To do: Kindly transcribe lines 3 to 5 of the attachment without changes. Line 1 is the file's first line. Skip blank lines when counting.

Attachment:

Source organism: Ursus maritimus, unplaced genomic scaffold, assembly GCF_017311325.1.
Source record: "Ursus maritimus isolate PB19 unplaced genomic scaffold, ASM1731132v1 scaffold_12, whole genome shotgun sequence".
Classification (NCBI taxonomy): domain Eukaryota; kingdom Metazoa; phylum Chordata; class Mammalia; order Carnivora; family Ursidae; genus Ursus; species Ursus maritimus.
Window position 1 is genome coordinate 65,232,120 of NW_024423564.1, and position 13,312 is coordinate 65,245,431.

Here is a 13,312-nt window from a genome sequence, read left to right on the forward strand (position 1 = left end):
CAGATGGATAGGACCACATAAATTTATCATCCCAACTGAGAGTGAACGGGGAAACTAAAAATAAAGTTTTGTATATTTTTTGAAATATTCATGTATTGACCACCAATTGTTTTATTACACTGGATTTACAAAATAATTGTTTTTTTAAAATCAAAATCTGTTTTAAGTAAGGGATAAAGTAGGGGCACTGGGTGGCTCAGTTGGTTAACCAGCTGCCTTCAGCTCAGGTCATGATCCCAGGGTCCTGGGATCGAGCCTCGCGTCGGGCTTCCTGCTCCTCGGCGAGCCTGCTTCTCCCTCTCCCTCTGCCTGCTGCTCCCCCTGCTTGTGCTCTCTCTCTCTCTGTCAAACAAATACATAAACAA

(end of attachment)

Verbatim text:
Classification (NCBI taxonomy): domain Eukaryota; kingdom Metazoa; phylum Chordata; class Mammalia; order Carnivora; family Ursidae; genus Ursus; species Ursus maritimus.
Window position 1 is genome coordinate 65,232,120 of NW_024423564.1, and position 13,312 is coordinate 65,245,431.

Here is a 13,312-nt window from a genome sequence, read left to right on the forward strand (position 1 = left end):